Hyundai, LG partner to build $4.3 billion electric vehicle battery plant in Georgia

The companies will split the investment, starting production as soon as 2025

South Korea’s Hyundai Motor Group and LG Energy Solution Ltd (LGES) announced Thursday that they will build a $4.3 billion electric battery plant in Georgia amid a U.S. push to bring battery production to the states. 

LGES supplies automakers including Tesla Inc. and General Motors Co.

Hyundai and LGES will split the investment and construction of the factory in Bryan County, Savannah, Georgia will begin in the second half of 2023. Official battery production will begin at the end of 2025 at the earliest, Hyundai shared in a press release. 

"Hyundai Motor Group is focusing on its electrification efforts to secure a leadership position in the global auto industry," Jaehoon Chang, President and CEO of Hyundai Motor Company said. 
"We will create a strong foundation to lead the global EV transition through establishing a new EV battery cell plant with LG Energy Solution, a leading global battery producer and long-time partner."

Chung Eui-su and Brian Kemp

Chung Eui-sun, center left, executive chairman of Hyundai Motor Group, shakes hands with Georgia Gob. Brian Kemp as dignitaries join in for the official groundbreaking ing for the Hyundai Meta Plant, Oct. 25, 2022, in Ellabell, Ga. Hyundai and LG Ene (Richard Burkhart/Savannah Morning News via AP, File / AP Newsroom)

Garrison Douglas, a spokesperson for Republican Gov. Brian Kemp, said the 3,000-job battery plant would be part of the 8,100 overall jobs and the $4.3 billion investment would be part of the previously announced $5.5 billion total.

The Hyundai/LG plant is will have an annual production capacity of 30 gigawatt-hours (GWh), enough for 300,000 EVs, they said. Hyundai has said the Georgia plant could later expand to build 500,000 vehicles annually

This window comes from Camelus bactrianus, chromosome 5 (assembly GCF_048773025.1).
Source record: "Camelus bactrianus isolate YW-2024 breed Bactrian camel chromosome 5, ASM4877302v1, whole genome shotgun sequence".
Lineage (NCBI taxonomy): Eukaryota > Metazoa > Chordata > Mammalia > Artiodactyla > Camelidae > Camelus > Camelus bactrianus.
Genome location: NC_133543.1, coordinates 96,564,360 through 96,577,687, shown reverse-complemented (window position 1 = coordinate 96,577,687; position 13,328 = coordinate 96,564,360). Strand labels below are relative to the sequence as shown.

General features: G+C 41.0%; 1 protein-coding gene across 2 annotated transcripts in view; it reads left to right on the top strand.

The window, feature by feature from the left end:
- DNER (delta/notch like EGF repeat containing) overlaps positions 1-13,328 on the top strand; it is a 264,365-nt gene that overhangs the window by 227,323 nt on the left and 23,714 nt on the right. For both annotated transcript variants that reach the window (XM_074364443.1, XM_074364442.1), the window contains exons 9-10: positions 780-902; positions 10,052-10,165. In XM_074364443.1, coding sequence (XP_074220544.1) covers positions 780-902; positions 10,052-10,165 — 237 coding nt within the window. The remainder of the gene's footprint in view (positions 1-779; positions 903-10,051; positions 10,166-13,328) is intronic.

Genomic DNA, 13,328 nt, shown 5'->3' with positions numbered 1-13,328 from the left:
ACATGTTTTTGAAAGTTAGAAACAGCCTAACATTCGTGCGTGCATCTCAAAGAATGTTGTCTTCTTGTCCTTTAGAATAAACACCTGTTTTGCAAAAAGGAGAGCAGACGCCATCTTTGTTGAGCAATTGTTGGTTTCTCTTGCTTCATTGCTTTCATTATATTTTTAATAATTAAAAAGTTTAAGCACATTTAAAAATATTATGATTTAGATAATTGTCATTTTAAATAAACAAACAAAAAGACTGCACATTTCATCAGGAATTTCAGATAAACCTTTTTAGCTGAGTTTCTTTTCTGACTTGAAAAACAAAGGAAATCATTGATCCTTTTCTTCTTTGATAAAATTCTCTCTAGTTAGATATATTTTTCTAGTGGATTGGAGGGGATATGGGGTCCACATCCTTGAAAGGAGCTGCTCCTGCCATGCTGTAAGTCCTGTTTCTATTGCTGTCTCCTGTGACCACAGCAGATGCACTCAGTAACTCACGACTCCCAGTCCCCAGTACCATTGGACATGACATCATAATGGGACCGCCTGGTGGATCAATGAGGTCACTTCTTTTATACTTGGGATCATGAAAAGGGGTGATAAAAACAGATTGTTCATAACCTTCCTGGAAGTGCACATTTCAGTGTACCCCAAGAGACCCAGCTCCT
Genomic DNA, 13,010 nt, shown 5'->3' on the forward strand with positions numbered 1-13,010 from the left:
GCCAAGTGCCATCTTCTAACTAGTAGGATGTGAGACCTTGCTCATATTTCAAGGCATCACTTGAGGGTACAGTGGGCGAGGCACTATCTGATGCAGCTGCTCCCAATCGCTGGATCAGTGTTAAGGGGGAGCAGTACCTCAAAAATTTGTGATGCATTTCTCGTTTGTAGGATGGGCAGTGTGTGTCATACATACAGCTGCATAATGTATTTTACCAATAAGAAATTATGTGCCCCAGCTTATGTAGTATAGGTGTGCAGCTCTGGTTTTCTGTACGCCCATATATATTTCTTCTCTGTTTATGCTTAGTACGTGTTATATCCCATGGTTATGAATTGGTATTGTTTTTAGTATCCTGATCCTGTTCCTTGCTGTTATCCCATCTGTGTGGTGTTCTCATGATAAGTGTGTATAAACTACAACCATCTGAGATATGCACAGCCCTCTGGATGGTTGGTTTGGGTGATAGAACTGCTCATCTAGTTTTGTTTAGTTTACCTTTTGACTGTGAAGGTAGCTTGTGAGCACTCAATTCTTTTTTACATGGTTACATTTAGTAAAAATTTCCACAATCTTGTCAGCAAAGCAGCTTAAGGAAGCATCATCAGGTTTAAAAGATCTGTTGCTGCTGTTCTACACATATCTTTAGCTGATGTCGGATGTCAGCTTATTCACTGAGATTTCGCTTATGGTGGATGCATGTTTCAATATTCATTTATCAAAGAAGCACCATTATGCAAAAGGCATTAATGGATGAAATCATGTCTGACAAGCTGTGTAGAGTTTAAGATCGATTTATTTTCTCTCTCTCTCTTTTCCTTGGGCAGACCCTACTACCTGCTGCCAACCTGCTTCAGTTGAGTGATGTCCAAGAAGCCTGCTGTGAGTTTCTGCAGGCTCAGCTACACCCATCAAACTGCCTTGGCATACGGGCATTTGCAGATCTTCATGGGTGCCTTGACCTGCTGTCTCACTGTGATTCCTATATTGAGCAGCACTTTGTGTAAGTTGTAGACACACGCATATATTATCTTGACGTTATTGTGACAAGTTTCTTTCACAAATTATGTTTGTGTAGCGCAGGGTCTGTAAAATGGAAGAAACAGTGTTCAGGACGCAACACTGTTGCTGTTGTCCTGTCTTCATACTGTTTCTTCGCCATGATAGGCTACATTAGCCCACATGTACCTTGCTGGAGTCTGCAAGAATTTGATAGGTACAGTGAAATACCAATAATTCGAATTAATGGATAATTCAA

"This is exactly what we envisioned when Georgia landed the Hyundai Metaplant in May of last year, and this project is the latest milestone in Georgia’s path to becoming the EV capital of the nation," Kemp said in a statement.


LGES said that the plant will allow the group to "respond fast to the soaring EV demand in the U.S. market," and "create a stable supply of batteries." 

Hyundai will assemble battery packs using cells from the plant, then supply them to the companies' manufacturing facilities for the production of Hyundai, Kia and Genesis EV models, LGES said in a press release

President Joe Biden South Korea Hyundai

U.S. President Joe Biden, left, listens to Hyundai Motor Group Executive Chair Euisun Chung, at the Grand Hyatt Seoul, Sunday, May 22, 2022, in Seoul.  (AP Photo/Evan Vucci / AP Newsroom)

In addition to the assembly and battery plants, auto parts suppliers have pledged to invest more than $2 billion and hire 4,800 people in the region around the Hyundai site.

The announcements are part of an electric vehicle and battery land rush across the United States. 


Under President Joe Biden's Inflation Reduction Act, EVs must be assembled in North America, and a certain percentage of their battery parts and minerals must come from North America or a U.S. free trade partner to qualify for a full $7,500 EV tax credit.

Currently, no Hyundai or Kia vehicles are eligible for the tax credit unless they are leased. Hyundai opposed having foreign-made vehicles excluded, in part because it’s building American factories. Kemp has supported that position, but Democratic Sen. Jon Ossoff says Hyundai should wait until it is producing vehicles domestically, using American-made batteries.

"As soon as those vehicles are produced in Georgia, they can be eligible for the credits through the incentives in the IRA," Ossoff told reporters in an online news conference Friday morning. "These manufacturing incentives are attracting and accelerating billions of dollars of investments in jobs and advanced energy and electric vehicle production capacity here in the state of Georgia."

Hyundai alabama

Signage is displayed outside the Hyundai Motor Manufacturing Alabama (HMMA) facility in Montgomery, Alabama, U.S. (Photographer: Luke Sharrett/Bloomberg via Getty Images / Getty Images)

The state of Georgia and local governments already have pledged $1.8 billion in tax breaks and other incentives. It’s the largest subsidy package a U.S. state has ever promised an automotive plant, according to Greg LeRoy, executive director Good Jobs First, a group skeptical of subsidies to private companies.


The Associated Press contributed to this report.